You will also be able to stream live video to your device from your scope. Basically, whatever you see on the scope, it will be shown exactly as it is on your mobile device. That is perfect for people that hunt in pairs or you have a spotter.
Here is a list of a few other additional features your Photon RT has:
- Built-in video recorder (AVI format, 320×240 or 640×480 video resolution)
- Photo format – JPEG (320×240, 640×480, and 1280×960 photo resolution)
- Internal storage – 8 GB
- Diopter and focus adjustment rings at both sides of the scope
- USB port for charging or data transfer
The video recording lasts around 5 hours on a previously empty internal storage. It isn’t as good as the one on the ATN X-Sight II HD Night Vision Scope which records in 1080p at 30fps but it still is decent enough for the money and the image is bright and sharp.
Something I also wanted to do is highlight some of the improvements of the RT series over the previous generations. Here is a comparison between the RT and the older XT line of Sightmark scopes…
Sightmark Photon RT vs. Photon XT Rifle Scopes
The Photon RT series is the official replacement for the Sightmark Photon XT series scopes, as they are now discontinued. Both of these scopes look very similar in terms of overall shape and design. Still, there are quite a few changes made to the newer RT series. The biggest change is the Internal video recording option as well as the still-picture taking. The Photon RT records onto the internal memory and sadly doesn’t record right on an SD card, due to the fact that there is no slot for it. You can either use the 8GB memory or record wirelessly onto your smart device.
As we mentioned, the RT series “S” models get an 850nm IR illuminator, while the standard RTs get a 940nm illuminator. Still, both of those prove a significant improvement over the last generation.
The battery port has also changed from the XT models. It is now on the side of the scope and packs 4 AA batteries. They can last you around an hour and a half to two hours depending on some conditions such as how much you use the illuminator or how cold/warm it is.
The RT series also now has a 2x digital zoom, as opposed to the fixed magnification on the XT series. It isn’t incremental and can only switch between 4.5 and 9.0x, for example.
The newer models also come with the option of being able to plug in an external power source through the USB port. The RT series also pairs wirelessly with your nearby device through the “Stream Vision” app.
Other than those major differences, there are tons of similarities such as the lens cap at the front, the focus adjustment rings, the rubber eyecup, and the overall shape of the scope. The RT series scopes are slightly shorter in the middle and therefore a little bit more compact. They both use the same rings and attachment systems.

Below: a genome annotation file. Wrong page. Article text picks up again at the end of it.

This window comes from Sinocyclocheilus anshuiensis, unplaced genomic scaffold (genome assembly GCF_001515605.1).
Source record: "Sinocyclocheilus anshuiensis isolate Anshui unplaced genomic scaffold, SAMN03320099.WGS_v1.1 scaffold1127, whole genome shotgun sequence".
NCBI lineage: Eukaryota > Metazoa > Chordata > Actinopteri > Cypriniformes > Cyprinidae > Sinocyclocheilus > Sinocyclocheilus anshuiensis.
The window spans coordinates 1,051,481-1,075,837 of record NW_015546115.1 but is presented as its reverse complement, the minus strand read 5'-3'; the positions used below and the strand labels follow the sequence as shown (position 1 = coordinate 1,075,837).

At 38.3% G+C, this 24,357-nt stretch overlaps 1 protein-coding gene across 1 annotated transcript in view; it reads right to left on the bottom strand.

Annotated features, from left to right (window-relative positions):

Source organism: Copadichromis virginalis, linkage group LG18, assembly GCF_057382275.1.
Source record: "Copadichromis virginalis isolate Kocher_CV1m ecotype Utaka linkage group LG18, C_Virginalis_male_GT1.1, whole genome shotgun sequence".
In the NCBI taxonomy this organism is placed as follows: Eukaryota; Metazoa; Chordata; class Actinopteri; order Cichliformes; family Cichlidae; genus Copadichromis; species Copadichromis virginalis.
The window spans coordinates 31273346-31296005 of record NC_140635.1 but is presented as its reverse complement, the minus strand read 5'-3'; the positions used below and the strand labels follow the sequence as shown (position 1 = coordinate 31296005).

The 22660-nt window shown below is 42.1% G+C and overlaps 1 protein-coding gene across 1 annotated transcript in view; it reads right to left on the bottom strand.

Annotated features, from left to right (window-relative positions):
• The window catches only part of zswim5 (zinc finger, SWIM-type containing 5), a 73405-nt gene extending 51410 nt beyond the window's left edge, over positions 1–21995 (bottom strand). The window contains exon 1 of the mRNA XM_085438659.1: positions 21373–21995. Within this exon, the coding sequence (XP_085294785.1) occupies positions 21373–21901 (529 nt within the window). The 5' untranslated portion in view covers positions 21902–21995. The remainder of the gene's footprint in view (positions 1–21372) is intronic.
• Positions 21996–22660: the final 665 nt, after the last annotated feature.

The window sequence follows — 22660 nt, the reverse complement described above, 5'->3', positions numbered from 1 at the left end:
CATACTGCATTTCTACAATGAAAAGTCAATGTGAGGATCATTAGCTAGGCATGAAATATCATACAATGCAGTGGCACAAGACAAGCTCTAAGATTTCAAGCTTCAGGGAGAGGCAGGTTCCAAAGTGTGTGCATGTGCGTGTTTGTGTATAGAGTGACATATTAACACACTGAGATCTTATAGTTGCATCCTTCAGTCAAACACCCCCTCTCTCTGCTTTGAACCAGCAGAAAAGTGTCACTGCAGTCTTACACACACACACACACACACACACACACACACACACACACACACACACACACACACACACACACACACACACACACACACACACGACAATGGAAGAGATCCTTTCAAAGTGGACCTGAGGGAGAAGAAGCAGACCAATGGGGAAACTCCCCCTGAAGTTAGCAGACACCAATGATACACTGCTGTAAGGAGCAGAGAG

How to sight in a Sightmark photon rt
In order to sight the scope, you will need to use the brightness knob, which also doubles as a button to control various features through the menu. When you press and hold it you will see three options. The top one (on the left) is the reticle pattern, the one bellow it will change the color, and the bottom-most option is going to be your sight-in menu. You press that and you will get your windage as an “X”. The “Y” is your up and down. Adjust these two until you place the reticle exactly over the holes you did with the first calibration shots. Once you have narrowed it, hold the button to enter the new settings and you now have a sighted Sightmark Photon RT!
Advantages & Disadvantages
- One of the better budget scopes
- Very affordable
- Can detect & identify targets of up to 250 yards
- Lightweight construction
- Has an improved IR illuminator
- The sensor and built-in display have great resolutions
- The is no SD card slot
- Battery life can use an improvement
- Some users report that the 850nm illuminator is seen by animals
Frequently Asked Questions
How to mount a Sightmark Photon digital scope to a rifle?
While you can use some fully-adjustable mounts for most digital night vision scopes, this one can be also mounted with Sightmark’s Tactical Mounting Rings. They are also relatively easy to adjust and will keep the scope well aligned for both air guns and normal rifles.
How long does its battery last?
Depending on the batteries you use, you can get around an hour and half out of the scope. That is if the illuminator is on all the time. If it isn’t, you can get slightly more, using in day mode.
Where are Sightmark scopes made?
While the main design work and engineering happen in the USA, Sightmark scopes are surprisingly built in Japan.
Conclusion & Rating
As a whole, the Sightmark 4.5x42S Photon RT Night Vision Scope is a budget-oriented scope that surely packs a bunch of useful features into it, such as its 2 times magnification on top of the 4.5x zoom it already has and the wireless streaming features. The scope itself doesn’t have things like an SD card slot but the 8GB of internal memory compensates well-enough for that. If you are shooting at 50-150 yards with an AR-15 style rifle, then this is one of your best bets bellow 1000 dollars.